Thibaut Ghirardi is Managing Director of 2DII France, an independent non-profit think tank working to align financial markets and regulations with the Paris Agreement goals. Recently, 2DII, alongside the French Ecological Transition Agency (ADEME) and the French Ministry for the Ecological Transition (CGDD), have launched the 4th Edition of the International Climate Reporting Awards (ICRA). This contest targets financial institutions worldwide and rewards the best climate reporting practices both in terms of exposure to climate risk and contribution to the climate goals. This year, ICRA’s steering committee is composed of Eurosif, the World Benchmarking Alliance (WBA), Luxembourg Sustainable Finance Initiative (LSFI) and Finance For Tomorrow.
What does climate-related risks mean and why is it relevant for financial institutions to disclose them?
I think it is important to distinguish transition risks and opportunities from the physical ones. Transition risks are linked to the economy moving towards carbon neutrality by 2050. This means that we will drastically decrease our CO2 emissions thanks to new regulations, markets developments, technology, NGO campaigns and, more generally, increased awareness of the civil society. Transition risks arise if a company does not anticipate these drastic changes, whereas transition opportunities arise if a company anticipates and takes advantage of these changes. Physical risks are directly related to the negative consequences of climate change, such as increased number of floods or extreme climate events that will put human lives or infrastructures at risks, for instance. These risks influence the economy directly and have a financial impact. Another important point to underline is that the better, the swifter the transition, the higher the risks and opportunities. If the world takes the right path to reach the Paris Agreement goals, companies will face stringent transition risks and opportunities. If we fail to reach these goals, companies will face huge physical risks. In the end, it will probably be a mix of both situations so companies must be aware of these two types of risks.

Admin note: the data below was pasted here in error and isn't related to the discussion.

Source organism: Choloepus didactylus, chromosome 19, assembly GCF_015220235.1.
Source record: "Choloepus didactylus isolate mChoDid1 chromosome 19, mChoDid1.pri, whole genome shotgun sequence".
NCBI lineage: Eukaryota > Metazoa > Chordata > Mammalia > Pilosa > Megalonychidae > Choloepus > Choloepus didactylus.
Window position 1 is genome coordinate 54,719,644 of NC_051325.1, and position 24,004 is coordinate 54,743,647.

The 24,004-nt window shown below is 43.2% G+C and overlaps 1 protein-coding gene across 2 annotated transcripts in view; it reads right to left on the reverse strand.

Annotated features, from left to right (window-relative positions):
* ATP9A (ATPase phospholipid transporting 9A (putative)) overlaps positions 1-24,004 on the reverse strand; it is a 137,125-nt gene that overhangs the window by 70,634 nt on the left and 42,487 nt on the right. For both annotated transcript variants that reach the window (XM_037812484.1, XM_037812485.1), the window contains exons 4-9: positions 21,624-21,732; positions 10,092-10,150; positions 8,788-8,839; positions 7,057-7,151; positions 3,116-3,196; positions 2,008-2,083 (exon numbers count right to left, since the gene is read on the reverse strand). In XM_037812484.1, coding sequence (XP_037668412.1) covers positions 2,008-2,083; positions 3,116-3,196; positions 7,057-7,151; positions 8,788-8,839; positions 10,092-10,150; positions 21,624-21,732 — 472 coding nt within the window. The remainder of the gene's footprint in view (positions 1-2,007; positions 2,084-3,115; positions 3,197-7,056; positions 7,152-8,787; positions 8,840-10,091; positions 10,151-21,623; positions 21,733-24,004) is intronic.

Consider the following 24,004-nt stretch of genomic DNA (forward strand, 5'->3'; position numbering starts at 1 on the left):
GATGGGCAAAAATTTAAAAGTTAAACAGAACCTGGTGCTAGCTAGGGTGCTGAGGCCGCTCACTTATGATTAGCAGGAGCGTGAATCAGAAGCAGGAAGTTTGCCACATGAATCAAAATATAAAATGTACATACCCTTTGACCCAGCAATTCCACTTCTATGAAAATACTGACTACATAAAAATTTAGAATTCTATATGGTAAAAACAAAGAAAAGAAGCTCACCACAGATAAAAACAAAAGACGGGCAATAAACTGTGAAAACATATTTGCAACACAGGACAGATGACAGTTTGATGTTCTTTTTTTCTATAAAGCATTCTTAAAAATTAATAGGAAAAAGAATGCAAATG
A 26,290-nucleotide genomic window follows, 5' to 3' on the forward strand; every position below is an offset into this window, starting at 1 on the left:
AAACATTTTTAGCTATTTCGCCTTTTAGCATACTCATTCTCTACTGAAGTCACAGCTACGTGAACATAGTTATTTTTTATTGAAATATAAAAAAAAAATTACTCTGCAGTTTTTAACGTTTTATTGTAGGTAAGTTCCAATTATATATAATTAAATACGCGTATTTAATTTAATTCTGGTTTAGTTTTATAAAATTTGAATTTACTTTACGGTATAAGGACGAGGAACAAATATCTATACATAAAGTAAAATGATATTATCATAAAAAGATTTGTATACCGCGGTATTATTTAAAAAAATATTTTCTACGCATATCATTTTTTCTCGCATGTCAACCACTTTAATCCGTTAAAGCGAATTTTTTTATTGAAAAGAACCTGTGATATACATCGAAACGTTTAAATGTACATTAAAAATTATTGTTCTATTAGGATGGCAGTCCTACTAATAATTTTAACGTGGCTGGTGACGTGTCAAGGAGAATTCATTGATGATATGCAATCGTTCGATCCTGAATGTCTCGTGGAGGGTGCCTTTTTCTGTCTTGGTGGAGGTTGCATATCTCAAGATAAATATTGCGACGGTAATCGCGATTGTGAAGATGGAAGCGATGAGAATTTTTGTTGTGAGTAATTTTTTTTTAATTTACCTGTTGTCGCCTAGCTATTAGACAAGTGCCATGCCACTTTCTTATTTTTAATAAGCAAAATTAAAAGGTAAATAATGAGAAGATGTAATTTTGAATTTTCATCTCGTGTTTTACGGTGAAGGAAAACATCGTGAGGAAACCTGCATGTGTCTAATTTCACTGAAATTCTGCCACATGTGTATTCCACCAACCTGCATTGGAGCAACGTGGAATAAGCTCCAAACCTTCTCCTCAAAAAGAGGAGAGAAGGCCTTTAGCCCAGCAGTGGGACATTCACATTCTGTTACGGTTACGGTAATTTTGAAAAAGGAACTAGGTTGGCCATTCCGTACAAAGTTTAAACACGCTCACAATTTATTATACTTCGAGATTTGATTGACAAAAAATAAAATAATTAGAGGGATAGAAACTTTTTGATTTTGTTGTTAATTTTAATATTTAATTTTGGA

We will provide detailed feedback to all the applicants, so it is a means to understand your strengths and areas for improvement gaining inspiration from best practices.
The speed of the transition will be key too. If it is smooth and ambitious, we can expect the risk to be less significant than if it is late and sudden. If the transition impacts companies financially, this will have consequences on the financial institutions that are related to them. To put it simply, if we face risks and opportunities at the level of the physical assets, those assets might gain or lose value and this will influence the performance of the financial products linked to them. These risks can spread to the financial systems and have a potential systemic effect. That’s why it is so important for financial institutions to disclose their exposure to transition and physical risks, for supervisors and for the society to better assess their long-term financial soundness.
How can companies disclose these risks: are there any standards or regulatory requirements at national or international levels?
There are an increasing number of standards and regulations. Regarding Climate related disclosure, the most known framework is the guidelines developed by the Task Force on Climate related Financial Disclosure (TCFD). The rationale behind these recommendations is that companies should disclose their climate risks so that, in turn, financial institutions investing in these companies better understand their own exposure to these risks. In the end, it should also help better understand the overall exposure of the financial system. The TCFD is based on 4 pillars which are 1/governance, 2/strategy, 3/risk management processes and 4/metrics and targets. The TCFD is a voluntary framework but is used as a basis for “soft” regulations in some countries. For example, in the UK the Prudential Regulation Authority (PRA) is urging banks and insurers to engage with this standard. In the case of France, ESG and climate risk disclosure is mandatory since 2016 and the adoption of its energy transition law. Its article 173 (now article 29 of the climate and energy law) is about mandatory ESG disclosure with a pillar on climate risk disclosure which is now consistent with the TCFD’s recommendations, including how remunerations are related to climate risk management. Apart from the TCFD, there are also standards at EU level, for example, the Guidelines on Reporting Climate related information linked to the former Non-Financial Reporting Directive.
It is important to realize that disclosure is a very interesting tool but is not enough. We also need to know at operational level if companies understand these risks and anticipate them according to different scenarios. It is also very relevant to see how they plan to mitigate these risks.
To help both companies and financial institutions in analysing their risk exposure, at 2DII, we are working on different tools such as a scenario repository, a scenario configurator, and a portfolio evaluation tool.
To what extent disclosing climate-related risk can impact the reduction of greenhouse gas emissions and combat global warming?